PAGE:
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Gran Turismo 7 in the works, standard cars set to stay

And it won't be out this year, of course.

Polyphony Digital is at work on Gran Turismo 7, and it's likely that the standard cars whose heritage stretches back to the PlayStation 2 era are to stay for the PlayStation 4 sequel.

Speaking to Eurogamer at this year's Goodwood Festival, where Yamauchi has unveiled a number of new GT Vision cars as well as taking to the hill in a Nissan GTR Nismo, Yamauchi said work was under way. But it won't be out as early as 2014, as he optimistically stated last year.

"We are working on the title," said Yamauchi. "I don't think it'll make this year!"

Yamauchi also said Polyphony will go straight into development on the full game rather than working on a taster, as has been the case with recent iterations. "I don't think it'll be a Prologue," he said, confirming that the full Gran Turismo 7 was next on Polyphony's plate.

And what can we expect of the PlayStation 4 game? Polyphony has recently started its own blog where it's addressing concerns of its community, including the quality of the sound within the series which Yamauchi admits isn't up to scratch. It's still in the plan to update the audio in Gran Turismo 6 - as Yamauchi revealed to Eurogamer last September - but the full overhaul won't come until Gran Turismo 7.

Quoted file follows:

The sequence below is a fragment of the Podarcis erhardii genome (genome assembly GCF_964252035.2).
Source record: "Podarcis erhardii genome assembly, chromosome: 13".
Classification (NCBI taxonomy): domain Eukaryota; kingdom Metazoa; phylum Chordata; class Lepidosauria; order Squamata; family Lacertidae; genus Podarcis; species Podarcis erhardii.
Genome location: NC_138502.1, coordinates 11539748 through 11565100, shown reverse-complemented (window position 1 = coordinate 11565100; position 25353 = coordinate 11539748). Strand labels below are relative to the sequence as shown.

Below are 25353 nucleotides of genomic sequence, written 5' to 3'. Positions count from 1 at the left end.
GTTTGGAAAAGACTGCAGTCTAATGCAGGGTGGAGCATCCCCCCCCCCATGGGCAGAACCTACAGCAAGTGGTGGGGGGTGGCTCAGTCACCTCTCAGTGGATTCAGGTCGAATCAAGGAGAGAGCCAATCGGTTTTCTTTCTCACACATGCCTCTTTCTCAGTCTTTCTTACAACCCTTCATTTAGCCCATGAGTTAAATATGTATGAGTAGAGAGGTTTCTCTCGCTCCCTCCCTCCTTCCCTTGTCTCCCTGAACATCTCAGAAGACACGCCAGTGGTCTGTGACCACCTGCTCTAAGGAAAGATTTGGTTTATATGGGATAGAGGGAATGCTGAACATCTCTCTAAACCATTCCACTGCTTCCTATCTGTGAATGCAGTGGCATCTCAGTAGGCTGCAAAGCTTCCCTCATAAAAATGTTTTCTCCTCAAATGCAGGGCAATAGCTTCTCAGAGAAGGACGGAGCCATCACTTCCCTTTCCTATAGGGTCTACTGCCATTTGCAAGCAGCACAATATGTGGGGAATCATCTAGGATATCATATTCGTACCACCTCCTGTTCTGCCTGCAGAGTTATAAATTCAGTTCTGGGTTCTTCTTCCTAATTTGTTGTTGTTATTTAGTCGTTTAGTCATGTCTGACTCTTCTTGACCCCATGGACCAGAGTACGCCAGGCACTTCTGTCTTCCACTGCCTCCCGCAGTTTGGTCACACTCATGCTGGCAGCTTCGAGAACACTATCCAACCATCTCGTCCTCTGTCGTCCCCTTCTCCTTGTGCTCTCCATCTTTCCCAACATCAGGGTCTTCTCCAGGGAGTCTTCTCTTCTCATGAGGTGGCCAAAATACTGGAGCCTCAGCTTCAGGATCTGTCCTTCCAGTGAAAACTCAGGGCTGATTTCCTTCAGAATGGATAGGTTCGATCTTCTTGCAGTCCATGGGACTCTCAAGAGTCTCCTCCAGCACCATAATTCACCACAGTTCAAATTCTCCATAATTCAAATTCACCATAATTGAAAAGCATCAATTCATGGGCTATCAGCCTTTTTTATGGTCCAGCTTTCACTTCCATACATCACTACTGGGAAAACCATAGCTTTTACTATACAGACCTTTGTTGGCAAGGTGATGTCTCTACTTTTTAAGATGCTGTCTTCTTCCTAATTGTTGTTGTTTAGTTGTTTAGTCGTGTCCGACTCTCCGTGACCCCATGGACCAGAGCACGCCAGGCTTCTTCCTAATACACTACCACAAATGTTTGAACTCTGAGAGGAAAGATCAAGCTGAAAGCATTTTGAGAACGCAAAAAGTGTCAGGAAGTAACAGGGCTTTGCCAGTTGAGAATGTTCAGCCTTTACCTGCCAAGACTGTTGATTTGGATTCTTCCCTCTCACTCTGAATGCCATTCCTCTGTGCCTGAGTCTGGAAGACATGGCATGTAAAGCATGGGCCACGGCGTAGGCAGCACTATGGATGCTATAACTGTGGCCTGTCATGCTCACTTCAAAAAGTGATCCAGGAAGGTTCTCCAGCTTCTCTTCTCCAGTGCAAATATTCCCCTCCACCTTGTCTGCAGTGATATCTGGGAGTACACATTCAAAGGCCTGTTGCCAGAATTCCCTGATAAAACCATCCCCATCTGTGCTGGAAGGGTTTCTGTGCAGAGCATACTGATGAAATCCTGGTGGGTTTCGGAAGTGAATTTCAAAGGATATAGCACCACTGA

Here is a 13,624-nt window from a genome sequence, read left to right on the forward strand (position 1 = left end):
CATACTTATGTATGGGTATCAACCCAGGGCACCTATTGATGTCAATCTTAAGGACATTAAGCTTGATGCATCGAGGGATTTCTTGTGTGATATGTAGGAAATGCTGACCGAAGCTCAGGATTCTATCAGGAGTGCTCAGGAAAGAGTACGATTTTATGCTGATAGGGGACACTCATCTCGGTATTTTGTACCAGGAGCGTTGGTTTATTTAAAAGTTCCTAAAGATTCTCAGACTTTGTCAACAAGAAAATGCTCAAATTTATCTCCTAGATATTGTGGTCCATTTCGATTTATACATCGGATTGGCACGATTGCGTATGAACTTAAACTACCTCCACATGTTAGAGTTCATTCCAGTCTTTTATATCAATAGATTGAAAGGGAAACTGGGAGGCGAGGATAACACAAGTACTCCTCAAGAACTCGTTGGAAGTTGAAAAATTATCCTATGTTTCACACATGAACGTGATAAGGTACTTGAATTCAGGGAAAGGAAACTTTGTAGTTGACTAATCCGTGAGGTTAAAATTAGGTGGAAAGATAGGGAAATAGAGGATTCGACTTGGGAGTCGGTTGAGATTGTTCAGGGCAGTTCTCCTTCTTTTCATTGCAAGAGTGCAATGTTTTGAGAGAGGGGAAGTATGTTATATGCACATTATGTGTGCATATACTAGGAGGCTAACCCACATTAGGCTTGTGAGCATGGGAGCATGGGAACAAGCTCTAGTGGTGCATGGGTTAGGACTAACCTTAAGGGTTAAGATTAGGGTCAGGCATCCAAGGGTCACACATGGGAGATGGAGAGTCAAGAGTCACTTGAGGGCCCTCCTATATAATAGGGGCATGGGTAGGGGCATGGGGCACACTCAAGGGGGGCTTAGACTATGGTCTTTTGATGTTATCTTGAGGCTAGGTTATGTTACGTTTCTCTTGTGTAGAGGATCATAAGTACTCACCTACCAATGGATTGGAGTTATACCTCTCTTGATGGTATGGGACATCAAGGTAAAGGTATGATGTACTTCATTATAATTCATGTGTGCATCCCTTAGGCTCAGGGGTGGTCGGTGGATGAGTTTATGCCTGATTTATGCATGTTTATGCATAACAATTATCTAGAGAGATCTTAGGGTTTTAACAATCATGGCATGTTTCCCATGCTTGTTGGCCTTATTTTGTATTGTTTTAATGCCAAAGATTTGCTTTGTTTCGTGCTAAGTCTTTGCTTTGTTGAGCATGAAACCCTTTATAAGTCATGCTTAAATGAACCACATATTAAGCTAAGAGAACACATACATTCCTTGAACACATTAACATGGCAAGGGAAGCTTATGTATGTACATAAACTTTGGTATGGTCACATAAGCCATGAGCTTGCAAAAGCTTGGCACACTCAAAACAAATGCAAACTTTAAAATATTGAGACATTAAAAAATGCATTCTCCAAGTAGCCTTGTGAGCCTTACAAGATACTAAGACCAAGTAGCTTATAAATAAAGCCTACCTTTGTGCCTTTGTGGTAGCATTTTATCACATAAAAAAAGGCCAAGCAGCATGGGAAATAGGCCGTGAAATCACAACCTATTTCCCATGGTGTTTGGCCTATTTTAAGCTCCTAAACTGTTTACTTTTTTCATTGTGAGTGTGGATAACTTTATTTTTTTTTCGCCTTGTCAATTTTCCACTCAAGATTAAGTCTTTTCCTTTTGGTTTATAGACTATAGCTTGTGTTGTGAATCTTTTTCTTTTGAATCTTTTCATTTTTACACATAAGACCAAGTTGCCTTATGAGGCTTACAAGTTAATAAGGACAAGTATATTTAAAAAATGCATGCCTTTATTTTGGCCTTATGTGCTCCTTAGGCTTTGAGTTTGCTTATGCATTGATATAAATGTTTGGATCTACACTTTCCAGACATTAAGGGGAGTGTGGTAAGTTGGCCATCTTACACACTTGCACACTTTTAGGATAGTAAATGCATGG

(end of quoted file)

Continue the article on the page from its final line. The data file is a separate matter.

"I think the quality of the sounds in Gran Turismo 6 will be improved, but most of the work will be done in Gran Turismo 7," said Yamauchi.

Gran Turismo 6 has enjoyed a suite of updates recently, with a selection of Ayrton Senna's cars being followed up by the inclusion of Austria's Red Bull Ring and the Toyota TS030 - all for free. The Course Maker and B-Spec modes, which are still absent from the game, are coming in an imminent update.

And when Gran Turismo 7 does come around, the standard car models that persist from 2004's Gran Turismo 4 will most likely feature.

"I doubt that we'll be throwing away the standard cars," said Yamauchi. "Each car has its own fans. So I think we'll hang on to the archive. In the meanwhile, some of those cars we may be able to make into Premium cars as they become available - but basically we're more focussed on increasing the number of premium cars."

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About the Author

Martin Robinson avatar

Martin Robinson

Editor-in-chief

Martin is Eurogamer's editor-in-chief. He has a Gradius 2 arcade board and likes to play racing games with special boots and gloves on.

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